So it's not that Global Dimming is a separate problem; it's a reason why the Global Warming climate models were giving incorrect results.

#51 ::: Michael ::: (view all by) ::: April 21, 2006, 11:23 AM:

Ah. So the problem is that due to global dimming, the modeling of global warming was low-balled, and actually things are worse than everybody thought?


That's nice.

#52 ::: adamsj ::: (view all by) ::: April 21, 2006, 11:44 AM:

This post reminded me of a wonderful story by Hilbert Schenk, "Three Days at the End of the World"--he sure was on fire right about then.

#53 ::: Larry Brennan ::: (view all by) ::: April 21, 2006, 11:51 AM:

Hmmm. I had no idea that 4/20 was the date of the Columbine massacre. David Goldfarb is right on both counts, with his wikipedia link, and that I meant I-880. The viaduct is a twin of that now-replaced freeway, including wet subsoil conditions.

I saw Nova last night as well. Rather depressing. Expect industry advocates to latch onto Global Dimming theory to justify dumping lots of particulates into the air.

#54 ::: Graydon ::: (view all by) ::: April 21, 2006, 11:58 AM:

Michael --

That's right, in part because the oldest accurate weather records are from the places that industrialized first and had the first smog, too, and in part because no one controlled any of the data for this effect.

Larry --

The people pointing out that asthma kills kids and that asthma is (mostly) our own collective damned fault for polluting ought to be able to stick some spokes in that wheel.

The climatologists pointing out that heating the upper atmosphere until it's warmer than the lower atmosphere is a really bad idea, weather-wise, ought to be able to spoke it pretty well, too.

(Why, of course we want to cause monster tornadoes and six inches of rain in two hours in the middle of cities. Fine idea. Grand. Bound to prove wildly popular with all concerned.)

#55 ::: joann ::: (view all by) ::: April 21, 2006, 01:40 PM:

Christopher Davis -- By way of packing up computer equipment: laptops are easy. If you have a desktop, find out how to yank the hard drive(s) out, and have an antistatic bag handy to drop them into. Much easier to tote out than a many-pound tower, which is far easier to replace than the data....

Better yet, external drives that plug into the USB port. We use a couple of the 250G drives for backups, and should evacuation be required (we're close to urban wildfire country) they're top of the list.

#56 ::: Christopher Davis ::: (view all by) ::: April 21, 2006, 04:11 PM:

joann: Definitely. If you don't have a USB (or Firewire) external drive, it's a great investment and highly recommended.

If you don't have one, or have been lax in your backups, though...yank the internal drive.

#57 ::: P J Evans ::: (view all by) ::: April 21, 2006, 04:45 PM:

Or have a "Shuttle" box. Fits in a gym bag, weighs about 20lb. But an external drive is a good idea too.

#58 ::: rhandir ::: (view all by) ::: April 21, 2006, 06:46 PM:

joann; Christopher Davis; P J;
Note that 1 gig usb flash drives are in the 25-35$ price range now. You can get rubberized, quasi-waterproofed ones in that price range too. 1 gig is perfect for taking your documents with you - photos, not so much.*

There is free automatic backup software for windows: see for a program called Rapid Backup. It is a simple directory-synching program, but combined with the usb-flash drive is perfect for taking the most recent revision of your novel with you anywhere.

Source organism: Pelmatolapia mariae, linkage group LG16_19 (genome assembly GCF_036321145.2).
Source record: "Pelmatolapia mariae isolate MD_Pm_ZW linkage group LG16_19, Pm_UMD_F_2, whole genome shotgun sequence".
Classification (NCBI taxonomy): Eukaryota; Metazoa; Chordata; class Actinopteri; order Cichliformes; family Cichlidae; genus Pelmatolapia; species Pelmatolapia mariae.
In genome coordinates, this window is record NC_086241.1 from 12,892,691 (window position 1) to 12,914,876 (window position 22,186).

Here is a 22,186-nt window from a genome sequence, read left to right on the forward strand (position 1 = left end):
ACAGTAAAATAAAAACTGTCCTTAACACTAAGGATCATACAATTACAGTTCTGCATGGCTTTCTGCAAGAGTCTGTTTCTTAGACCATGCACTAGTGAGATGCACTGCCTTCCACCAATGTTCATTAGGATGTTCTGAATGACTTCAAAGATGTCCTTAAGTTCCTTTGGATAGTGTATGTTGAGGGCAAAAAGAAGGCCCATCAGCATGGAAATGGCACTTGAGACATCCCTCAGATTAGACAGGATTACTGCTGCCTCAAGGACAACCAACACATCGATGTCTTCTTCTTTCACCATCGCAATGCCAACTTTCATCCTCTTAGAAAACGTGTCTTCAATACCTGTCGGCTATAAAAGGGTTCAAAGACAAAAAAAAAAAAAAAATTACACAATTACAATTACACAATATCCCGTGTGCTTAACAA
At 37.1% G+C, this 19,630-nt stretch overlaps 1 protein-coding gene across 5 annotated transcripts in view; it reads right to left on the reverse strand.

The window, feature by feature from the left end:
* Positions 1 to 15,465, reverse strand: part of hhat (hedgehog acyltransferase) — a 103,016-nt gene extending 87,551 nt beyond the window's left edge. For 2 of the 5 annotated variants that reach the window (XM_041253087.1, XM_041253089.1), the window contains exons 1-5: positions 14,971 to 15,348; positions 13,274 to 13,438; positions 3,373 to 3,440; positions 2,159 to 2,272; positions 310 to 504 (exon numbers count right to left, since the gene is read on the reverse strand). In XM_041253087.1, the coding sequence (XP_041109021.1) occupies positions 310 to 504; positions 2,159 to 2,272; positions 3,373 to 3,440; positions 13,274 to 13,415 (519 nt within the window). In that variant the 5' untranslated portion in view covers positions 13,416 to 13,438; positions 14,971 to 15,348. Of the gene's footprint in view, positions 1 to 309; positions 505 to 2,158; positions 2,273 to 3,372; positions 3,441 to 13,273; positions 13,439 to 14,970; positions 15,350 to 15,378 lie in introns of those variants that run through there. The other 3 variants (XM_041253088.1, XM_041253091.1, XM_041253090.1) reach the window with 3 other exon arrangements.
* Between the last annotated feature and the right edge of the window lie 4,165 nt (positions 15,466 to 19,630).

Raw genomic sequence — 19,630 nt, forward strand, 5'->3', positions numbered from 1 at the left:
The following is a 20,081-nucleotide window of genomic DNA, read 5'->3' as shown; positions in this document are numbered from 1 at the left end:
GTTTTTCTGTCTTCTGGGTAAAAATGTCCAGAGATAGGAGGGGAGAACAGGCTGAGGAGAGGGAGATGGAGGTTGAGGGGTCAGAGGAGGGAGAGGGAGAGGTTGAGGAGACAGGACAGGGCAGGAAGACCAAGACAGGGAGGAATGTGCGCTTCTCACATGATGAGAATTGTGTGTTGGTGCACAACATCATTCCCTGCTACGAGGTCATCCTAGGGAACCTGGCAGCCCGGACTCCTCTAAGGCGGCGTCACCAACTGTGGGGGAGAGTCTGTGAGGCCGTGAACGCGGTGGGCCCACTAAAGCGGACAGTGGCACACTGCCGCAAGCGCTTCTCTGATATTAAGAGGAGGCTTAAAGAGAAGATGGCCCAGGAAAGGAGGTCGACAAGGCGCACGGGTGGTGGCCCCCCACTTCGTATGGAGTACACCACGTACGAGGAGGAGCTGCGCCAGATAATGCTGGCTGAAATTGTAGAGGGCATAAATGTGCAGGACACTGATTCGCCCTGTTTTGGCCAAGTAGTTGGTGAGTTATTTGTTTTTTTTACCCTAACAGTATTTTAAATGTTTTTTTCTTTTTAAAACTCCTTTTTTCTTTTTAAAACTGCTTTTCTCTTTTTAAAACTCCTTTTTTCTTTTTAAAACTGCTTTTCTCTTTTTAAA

Empty external enclosures are cheap: buy one for around 35$, and put in a spare (or better yet a new) hard drive.

Removable hard drive "sleds" are also available, though I don't recall the correct name for them. They fit in the 5 and 1/4 size opening: unlock and pull and you can take your computers hard drive with you in a minute.

Note on the last one, the hard drive trays: the cheap ones aren't very durable and aren't appropriate for frequent use. Once in a lifetime emergency departures are an ideal application, though.

Perhaps the writers could tell us if a one gig usb drive would be adequate for transporting their complete works?

Slashdot had a couple interesting articles post-Katrina along these lines. Highlights included suggestions to superglue a usb drive to your chest [!] in the event of a flood, with high rez scans of important documents like deeds, passports, etc. Over the top slashdot advice, but hey, they're creative.


*that's what ipods are for. You know you can use them as hard drives too? With third party tools you can also pull your music off of them if your primary computer gets flooded out.

#59 ::: Mez ::: (view all by) ::: April 21, 2006, 10:00 PM:

Ah. That Wikipedia entry on 4/20 (US dating) makes some kind of sense of the original remark. Another odd thing I've learned thru' here.
The first thing it means to me is the birthdate of Adolf Hitler (1889), which I've always remembered as the first of a strange trilogy - not quite consecutive. QEII (aka Betty Windsor) is getting all the publicity this year for her 80th. William Shakespeare being the (attributed) third, on 23/4/1564 (UK dating).
I think that birthday was mentioned as a reason for the date of the Columbine school shooting - an event that rather spoiled the memory of several nice things of that name.

Re valuables in floods: in travel and surfing shops, among others, I've seen both waterproof soft pouches, suitable for putting in those money-carrying travel belt/pocket things, and smallish waterproof hard containers attached to a belt or lanyard you can take to a beach. You could put things like flash drives and a few papers (insurance policies, deeds, ID etc.) into one of those and keep them about your person. Possibly useful for attaching contact & ID info to children in case they get separated.